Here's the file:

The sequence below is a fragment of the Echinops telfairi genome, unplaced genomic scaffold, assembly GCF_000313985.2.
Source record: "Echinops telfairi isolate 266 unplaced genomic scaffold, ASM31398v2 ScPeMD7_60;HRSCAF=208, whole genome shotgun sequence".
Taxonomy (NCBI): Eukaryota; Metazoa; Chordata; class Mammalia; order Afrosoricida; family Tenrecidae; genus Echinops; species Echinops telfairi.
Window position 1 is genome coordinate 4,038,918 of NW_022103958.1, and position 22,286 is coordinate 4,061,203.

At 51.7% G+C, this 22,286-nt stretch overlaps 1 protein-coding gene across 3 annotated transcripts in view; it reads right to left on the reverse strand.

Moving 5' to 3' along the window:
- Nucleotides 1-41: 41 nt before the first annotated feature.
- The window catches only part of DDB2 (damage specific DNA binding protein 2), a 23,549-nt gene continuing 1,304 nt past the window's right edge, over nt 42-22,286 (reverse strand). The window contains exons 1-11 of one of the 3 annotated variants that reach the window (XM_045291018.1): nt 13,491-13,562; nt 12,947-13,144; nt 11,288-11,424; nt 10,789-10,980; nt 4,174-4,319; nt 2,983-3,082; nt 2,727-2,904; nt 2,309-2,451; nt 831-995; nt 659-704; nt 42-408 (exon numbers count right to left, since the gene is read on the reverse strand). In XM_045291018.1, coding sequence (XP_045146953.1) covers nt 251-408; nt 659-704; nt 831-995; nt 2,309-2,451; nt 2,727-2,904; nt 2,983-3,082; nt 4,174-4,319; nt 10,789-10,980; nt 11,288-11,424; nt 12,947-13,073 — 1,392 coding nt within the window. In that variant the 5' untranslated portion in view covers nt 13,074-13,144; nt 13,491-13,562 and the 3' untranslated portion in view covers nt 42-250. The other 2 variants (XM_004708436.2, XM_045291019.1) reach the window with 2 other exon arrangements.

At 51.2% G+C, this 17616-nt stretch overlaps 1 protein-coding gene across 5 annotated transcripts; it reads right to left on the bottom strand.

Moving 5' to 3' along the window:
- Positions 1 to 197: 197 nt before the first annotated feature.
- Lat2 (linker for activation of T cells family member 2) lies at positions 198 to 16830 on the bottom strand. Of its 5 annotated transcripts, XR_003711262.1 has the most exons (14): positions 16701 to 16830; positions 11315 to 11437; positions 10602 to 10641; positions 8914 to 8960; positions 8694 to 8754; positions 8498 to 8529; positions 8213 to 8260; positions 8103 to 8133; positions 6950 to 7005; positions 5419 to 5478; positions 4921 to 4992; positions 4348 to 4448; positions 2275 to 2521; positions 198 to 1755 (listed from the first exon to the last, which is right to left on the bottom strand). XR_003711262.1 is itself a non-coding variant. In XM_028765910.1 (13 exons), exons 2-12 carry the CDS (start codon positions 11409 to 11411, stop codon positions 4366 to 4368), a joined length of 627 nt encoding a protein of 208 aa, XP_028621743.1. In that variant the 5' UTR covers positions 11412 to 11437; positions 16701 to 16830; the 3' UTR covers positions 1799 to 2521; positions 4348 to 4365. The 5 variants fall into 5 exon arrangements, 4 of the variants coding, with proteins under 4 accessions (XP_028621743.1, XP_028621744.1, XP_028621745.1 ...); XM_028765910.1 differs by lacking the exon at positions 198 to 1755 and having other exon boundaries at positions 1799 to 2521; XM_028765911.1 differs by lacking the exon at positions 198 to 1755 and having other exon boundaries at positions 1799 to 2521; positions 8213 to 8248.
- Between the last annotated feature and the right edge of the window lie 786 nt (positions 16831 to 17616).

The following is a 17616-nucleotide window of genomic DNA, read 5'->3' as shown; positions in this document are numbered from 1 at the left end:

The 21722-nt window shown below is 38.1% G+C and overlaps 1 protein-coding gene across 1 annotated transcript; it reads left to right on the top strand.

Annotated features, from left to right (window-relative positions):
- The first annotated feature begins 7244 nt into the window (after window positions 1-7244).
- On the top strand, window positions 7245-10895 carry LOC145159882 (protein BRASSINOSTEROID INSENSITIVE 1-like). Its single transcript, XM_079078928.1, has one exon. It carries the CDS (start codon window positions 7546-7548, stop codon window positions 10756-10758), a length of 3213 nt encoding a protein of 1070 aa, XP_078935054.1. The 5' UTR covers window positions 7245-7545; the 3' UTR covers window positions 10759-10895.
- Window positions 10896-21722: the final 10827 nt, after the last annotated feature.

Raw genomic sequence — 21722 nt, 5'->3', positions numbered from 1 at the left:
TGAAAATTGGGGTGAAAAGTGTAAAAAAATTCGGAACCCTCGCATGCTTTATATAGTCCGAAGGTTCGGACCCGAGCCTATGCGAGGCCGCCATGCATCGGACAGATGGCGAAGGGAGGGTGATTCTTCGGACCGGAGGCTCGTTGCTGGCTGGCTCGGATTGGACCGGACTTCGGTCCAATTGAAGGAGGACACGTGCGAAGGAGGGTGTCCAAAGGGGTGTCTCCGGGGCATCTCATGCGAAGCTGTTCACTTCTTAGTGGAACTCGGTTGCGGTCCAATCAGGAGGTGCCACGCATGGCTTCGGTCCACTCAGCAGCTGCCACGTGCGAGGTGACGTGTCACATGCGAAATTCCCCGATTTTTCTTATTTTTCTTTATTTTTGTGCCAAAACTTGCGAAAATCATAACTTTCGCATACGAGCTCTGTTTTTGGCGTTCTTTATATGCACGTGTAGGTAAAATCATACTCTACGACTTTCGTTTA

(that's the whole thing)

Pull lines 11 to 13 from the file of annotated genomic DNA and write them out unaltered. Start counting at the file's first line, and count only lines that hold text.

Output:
- Positions 1 to 197: 197 nt before the first annotated feature.
- Lat2 (linker for activation of T cells family member 2) lies at positions 198 to 16830 on the bottom strand. Of its 5 annotated transcripts, XR_003711262.1 has the most exons (14): positions 16701 to 16830; positions 11315 to 11437; positions 10602 to 10641; positions 8914 to 8960; positions 8694 to 8754; positions 8498 to 8529; positions 8213 to 8260; positions 8103 to 8133; positions 6950 to 7005; positions 5419 to 5478; positions 4921 to 4992; positions 4348 to 4448; positions 2275 to 2521; positions 198 to 1755 (listed from the first exon to the last, which is right to left on the bottom strand). XR_003711262.1 is itself a non-coding variant. In XM_028765910.1 (13 exons), exons 2-12 carry the CDS (start codon positions 11409 to 11411, stop codon positions 4366 to 4368), a joined length of 627 nt encoding a protein of 208 aa, XP_028621743.1. In that variant the 5' UTR covers positions 11412 to 11437; positions 16701 to 16830; the 3' UTR covers positions 1799 to 2521; positions 4348 to 4365. The 5 variants fall into 5 exon arrangements, 4 of the variants coding, with proteins under 4 accessions (XP_028621743.1, XP_028621744.1, XP_028621745.1 ...); XM_028765910.1 differs by lacking the exon at positions 198 to 1755 and having other exon boundaries at positions 1799 to 2521; XM_028765911.1 differs by lacking the exon at positions 198 to 1755 and having other exon boundaries at positions 1799 to 2521; positions 8213 to 8248.
- Between the last annotated feature and the right edge of the window lie 786 nt (positions 16831 to 17616).